UK labour productivity has been persistently weak since the onset of the recent financial crisis. This suggests that there is significant spare capacity within UK companies, but business surveys instead point to little spare capacity. This article aims to shed light on this puzzle by looking at cross-country and historical evidence. It finds that it has been unusual to see persistently weak labour productivity after previous financial crises in advanced economies. UK labour productivity stands out as being weak relative to historic episodes; it is also weak compared to other countries in the recent crisis. This weakness is concentrated in the energy and service sectors, suggesting the supply potential of the economy has grown more slowly than usual since the start of the crisis.
Considering the continuity of payments for customers in a bank’s recovery or resolution (54k)
By Emma Carter of the Bank’s Customer Banking Division.
The robustness of payments infrastructure, and the associated ability of payments to flow seamlessly, is an important contributor to financial stability. The United Kingdom’s payments infrastructure has historically proved to be efficient and robust. But, in a situation where a bank is in difficulty or fails, the need to ensure that customers can continue to make and receive payments may become challenging. This article draws together and discusses some of the issues in the way that UK payments and payment schemes work in stressed scenarios. It highlights some possible enhancements which could help to achieve minimal disruption to payment flows in the event that a bank gets into difficulty or fails — a subject the authorities, payment schemes and banks have been addressing in recent months. It looks at elements of recovery and resolution planning from the specific perspective of retail payments.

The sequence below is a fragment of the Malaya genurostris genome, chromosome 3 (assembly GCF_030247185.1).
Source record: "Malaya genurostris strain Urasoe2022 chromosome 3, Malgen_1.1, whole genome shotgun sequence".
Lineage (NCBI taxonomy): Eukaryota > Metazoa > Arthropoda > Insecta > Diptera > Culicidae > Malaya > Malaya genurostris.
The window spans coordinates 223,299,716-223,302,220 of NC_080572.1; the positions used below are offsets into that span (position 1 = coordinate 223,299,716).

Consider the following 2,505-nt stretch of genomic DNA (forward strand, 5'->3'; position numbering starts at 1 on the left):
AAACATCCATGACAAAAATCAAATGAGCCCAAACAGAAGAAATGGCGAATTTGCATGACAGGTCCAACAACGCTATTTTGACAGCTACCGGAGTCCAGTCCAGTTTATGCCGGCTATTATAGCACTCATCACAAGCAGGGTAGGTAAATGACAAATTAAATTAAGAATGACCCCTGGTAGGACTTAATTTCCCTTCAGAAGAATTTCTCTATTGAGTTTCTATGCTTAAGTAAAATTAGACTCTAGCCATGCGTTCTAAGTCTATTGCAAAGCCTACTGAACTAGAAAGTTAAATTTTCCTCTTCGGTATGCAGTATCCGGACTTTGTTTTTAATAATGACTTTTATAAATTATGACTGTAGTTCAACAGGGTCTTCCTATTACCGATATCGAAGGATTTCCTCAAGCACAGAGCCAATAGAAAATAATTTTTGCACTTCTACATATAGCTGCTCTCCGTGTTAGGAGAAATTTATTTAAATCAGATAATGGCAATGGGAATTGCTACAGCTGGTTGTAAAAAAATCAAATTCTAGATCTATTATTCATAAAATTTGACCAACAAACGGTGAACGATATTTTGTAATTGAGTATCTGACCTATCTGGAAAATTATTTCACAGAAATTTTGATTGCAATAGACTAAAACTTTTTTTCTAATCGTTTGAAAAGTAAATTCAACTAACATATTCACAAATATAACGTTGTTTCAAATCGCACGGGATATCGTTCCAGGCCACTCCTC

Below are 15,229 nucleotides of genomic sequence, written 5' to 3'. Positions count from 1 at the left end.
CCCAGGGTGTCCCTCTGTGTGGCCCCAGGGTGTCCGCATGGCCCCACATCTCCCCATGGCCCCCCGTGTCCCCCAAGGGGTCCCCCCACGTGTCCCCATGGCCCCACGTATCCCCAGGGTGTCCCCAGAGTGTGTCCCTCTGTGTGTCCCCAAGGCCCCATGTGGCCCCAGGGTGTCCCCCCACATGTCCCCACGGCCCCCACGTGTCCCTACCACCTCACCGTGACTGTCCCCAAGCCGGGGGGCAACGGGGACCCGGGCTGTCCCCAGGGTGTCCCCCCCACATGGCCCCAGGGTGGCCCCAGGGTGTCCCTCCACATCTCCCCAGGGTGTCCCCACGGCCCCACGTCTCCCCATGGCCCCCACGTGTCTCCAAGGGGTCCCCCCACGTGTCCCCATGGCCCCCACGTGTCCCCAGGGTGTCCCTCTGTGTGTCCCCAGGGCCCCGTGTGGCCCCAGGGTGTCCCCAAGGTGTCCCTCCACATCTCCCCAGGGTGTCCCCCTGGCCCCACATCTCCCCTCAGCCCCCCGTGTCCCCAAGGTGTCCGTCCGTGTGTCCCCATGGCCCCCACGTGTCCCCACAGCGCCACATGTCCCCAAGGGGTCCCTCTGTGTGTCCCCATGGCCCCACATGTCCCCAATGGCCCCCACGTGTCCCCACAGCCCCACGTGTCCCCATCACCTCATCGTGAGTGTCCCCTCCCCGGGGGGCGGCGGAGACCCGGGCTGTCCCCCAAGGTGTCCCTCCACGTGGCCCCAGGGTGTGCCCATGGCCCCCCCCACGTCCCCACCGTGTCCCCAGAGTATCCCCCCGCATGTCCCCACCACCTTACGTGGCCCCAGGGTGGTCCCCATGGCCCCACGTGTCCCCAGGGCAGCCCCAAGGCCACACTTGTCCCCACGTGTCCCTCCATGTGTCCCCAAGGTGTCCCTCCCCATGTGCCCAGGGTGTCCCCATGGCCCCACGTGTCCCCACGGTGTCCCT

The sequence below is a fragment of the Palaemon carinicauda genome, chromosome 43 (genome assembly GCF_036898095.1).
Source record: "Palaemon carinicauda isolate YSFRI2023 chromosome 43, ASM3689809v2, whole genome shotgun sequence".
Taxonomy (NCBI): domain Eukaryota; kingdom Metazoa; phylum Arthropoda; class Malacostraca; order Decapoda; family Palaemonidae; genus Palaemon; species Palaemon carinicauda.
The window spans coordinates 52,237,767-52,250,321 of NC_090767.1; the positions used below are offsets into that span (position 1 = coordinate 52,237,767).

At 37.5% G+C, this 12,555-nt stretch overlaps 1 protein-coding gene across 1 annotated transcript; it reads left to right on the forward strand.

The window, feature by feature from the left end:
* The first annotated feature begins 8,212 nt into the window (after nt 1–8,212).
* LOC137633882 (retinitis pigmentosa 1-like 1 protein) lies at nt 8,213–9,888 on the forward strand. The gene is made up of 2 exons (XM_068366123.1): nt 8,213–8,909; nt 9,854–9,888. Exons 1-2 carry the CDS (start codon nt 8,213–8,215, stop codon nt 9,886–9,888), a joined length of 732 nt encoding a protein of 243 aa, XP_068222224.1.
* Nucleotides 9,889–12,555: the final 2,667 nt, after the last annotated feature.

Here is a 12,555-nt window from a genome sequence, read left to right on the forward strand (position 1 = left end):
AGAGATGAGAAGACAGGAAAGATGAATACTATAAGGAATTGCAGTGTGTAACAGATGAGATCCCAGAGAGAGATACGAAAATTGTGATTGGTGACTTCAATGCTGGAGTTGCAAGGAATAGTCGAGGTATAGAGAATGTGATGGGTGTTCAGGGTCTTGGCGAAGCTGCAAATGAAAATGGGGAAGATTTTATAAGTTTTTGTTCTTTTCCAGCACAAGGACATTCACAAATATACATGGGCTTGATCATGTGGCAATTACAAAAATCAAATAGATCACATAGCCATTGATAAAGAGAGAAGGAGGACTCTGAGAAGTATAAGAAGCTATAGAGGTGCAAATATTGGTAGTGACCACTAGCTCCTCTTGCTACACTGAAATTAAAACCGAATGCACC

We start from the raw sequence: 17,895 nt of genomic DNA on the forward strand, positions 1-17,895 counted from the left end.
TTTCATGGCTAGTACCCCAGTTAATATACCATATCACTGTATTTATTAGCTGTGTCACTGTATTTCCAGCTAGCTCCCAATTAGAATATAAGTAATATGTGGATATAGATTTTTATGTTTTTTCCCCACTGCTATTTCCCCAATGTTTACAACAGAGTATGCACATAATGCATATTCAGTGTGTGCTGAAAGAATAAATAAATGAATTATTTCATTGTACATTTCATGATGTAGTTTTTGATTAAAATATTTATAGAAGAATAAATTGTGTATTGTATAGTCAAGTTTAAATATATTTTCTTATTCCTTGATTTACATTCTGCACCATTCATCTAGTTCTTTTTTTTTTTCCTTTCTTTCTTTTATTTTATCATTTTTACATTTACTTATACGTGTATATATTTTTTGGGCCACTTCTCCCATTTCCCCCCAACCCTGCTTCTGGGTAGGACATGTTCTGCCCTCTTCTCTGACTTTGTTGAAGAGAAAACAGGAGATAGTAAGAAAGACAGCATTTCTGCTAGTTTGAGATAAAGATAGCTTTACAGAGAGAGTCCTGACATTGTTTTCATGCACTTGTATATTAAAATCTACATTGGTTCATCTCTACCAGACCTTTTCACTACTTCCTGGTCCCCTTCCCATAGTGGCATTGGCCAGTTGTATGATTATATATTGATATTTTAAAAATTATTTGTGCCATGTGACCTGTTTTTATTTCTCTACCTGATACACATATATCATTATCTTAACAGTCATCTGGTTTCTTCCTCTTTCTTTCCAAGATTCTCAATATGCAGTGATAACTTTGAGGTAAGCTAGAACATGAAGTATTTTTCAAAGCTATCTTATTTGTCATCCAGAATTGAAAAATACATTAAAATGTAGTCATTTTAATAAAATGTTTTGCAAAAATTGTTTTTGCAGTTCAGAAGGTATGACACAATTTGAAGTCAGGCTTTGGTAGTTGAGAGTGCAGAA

A review of the work of the London Foreign Exchange Joint Standing Committee in 2011 (48k)
This article reviews the work undertaken by the London Foreign Exchange Joint Standing Committee during 2011.